Unfortunately, as recent market events in both real-estate and then stocks have very clearly shown – the Speculation Factor has a much greater effect on pricing than the Investment Factor … unless your time horizon is very long, indeed.

This is why it is much better to look for the underlying investment returns, unfortunately often mistakenly confused with …


Because Real-estate produces rents – and, hopefully positive cashflow after mortgage and holding costs are taken into account (which, should be your main criteria for investing ), people often confuse dividends paid on stocks with returns on real-estate investments.

This is not the case:

Whereas real-estate returns are simply the rents that you receive less the costs (e.g. mortgage, repairs and maintenance, etc.), stock dividends do NOT directly reflect the profits of the underlying business.

Commercial real-estate usually provides an investment return set by a ‘free market’ (for things like competitive rents, competitive interest rates, etc.) …

… but, the dividends on most stocks are simply set by a board of directors according to whatever criteria makes sense to them at the time.

People who invest in dividend-paying stocks are confusing dividends with company profits … but they are NOT directly aligned: a company may make super profits and not pay a dividend at all (for example, Warren Buffett’s own Berkshire Hathaway has NEVER paid a dividend).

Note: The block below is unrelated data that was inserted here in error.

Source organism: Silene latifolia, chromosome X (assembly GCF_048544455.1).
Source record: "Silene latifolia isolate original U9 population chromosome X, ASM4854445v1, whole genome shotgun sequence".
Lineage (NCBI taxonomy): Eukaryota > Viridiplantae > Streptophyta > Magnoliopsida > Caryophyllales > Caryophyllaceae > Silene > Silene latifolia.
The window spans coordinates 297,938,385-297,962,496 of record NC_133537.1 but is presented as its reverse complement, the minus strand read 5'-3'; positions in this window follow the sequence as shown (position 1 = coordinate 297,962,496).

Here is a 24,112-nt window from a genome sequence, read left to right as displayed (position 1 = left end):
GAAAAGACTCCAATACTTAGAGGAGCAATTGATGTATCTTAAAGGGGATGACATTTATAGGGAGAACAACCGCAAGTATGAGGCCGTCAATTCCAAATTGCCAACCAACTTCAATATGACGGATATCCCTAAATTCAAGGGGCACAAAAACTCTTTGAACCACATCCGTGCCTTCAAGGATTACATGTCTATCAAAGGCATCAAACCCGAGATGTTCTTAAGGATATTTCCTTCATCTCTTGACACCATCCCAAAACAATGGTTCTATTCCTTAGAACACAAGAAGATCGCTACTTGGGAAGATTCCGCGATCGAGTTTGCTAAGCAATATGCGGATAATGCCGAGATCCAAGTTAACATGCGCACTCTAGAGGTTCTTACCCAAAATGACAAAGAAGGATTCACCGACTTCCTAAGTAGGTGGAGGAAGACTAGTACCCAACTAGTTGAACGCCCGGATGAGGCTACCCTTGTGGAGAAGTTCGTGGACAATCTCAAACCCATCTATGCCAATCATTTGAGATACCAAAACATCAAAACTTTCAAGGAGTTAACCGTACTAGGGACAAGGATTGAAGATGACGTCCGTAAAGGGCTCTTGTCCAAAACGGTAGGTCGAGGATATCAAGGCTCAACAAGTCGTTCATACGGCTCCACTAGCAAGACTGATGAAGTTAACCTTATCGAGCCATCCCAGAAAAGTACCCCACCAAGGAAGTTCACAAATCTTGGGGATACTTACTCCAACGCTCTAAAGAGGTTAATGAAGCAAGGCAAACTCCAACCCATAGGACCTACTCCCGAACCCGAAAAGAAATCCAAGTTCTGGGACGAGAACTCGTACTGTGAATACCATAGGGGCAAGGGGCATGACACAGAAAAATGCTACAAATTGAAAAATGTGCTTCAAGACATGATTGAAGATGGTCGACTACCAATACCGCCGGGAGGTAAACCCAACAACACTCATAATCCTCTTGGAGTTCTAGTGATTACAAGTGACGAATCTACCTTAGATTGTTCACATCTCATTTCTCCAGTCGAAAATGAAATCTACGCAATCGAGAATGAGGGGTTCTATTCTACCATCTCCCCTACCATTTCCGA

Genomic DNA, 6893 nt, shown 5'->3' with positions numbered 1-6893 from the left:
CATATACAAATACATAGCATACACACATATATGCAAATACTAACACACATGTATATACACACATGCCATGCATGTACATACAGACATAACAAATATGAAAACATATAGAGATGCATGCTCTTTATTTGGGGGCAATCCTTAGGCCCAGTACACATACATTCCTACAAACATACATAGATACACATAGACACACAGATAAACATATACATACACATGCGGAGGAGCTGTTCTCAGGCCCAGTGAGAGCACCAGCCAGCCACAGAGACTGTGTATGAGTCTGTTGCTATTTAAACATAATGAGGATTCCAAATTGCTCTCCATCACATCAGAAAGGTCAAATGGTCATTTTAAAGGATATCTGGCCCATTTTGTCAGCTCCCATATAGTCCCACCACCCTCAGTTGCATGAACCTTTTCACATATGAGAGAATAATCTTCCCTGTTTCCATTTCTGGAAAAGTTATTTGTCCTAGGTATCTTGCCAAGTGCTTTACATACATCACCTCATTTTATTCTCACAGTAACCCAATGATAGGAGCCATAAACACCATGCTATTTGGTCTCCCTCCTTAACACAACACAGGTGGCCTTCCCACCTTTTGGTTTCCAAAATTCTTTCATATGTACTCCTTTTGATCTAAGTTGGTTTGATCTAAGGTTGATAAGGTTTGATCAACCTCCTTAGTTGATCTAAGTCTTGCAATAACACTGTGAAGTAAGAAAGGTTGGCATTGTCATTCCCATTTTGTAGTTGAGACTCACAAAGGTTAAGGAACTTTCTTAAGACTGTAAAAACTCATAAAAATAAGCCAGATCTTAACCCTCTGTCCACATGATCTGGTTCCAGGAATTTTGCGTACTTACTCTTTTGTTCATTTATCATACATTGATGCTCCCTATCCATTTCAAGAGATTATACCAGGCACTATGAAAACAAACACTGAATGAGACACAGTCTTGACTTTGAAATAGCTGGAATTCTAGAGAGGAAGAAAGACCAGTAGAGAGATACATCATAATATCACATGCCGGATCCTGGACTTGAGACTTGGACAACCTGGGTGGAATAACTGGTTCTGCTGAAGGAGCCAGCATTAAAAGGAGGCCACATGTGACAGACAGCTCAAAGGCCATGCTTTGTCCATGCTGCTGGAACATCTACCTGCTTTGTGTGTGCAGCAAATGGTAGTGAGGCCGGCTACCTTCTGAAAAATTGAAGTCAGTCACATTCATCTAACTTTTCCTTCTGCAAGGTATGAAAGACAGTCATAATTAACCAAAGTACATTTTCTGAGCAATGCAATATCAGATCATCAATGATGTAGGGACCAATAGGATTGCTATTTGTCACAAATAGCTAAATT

A company that makes NO profit may still choose to pay a dividend (perhaps from cash or even borrowings) … just to keep their shareholders happy (for example, in 2004 Regal Cinemas paid a $5 per share dividend; “to make the $718 million payout, Regal first had to borrow from its banks”).

Is it a sound financial strategy TO invest in Regal Cinemas because they DO pay a dividend, or NOT TO invest in Berkshire Hathaway because they DON’T?

I’d love to hear your views …


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19 thoughts on “… the fallacy of dividend paying stocks!

  1. I think the great thing about RE as an investment (ie; buy and hold for the long term) is that not only does the property produce you the passive income that you are looking for(hopefully you did your homework and picked a good investment property and leveraged it as such so that you can use it as a wealth-building tool and will be or eventually be heavily ‘positively geared’) but with time, those profits go up as rents go up as you said(protecting your investment against the heel-nipping inflation) and eventually, when you reach your number and/or the property is paid off, your profit now goes up greatly of course, with no debt owed on it, maximally gearing you on that particular investment.

    You can set this practice up according to your plan/number/date. In other words, stay just barely positively geared in the beginning or perhaps choose to be negatively geared for a while and maximize your leverage on the equity in these properties as they rise in value against the purchase of additional properties.

    Then as you begin to reach your number by your date, you can have it in your plan to get the properties rapidly paid off and clear the debts while the rents can work to both produce your ‘monthly number’ requirements to live your life’s purpose and double as an excellent Money Making 301 strategy to help you protect your wealth and grow it along with inflation to keep you living your life’s purpose.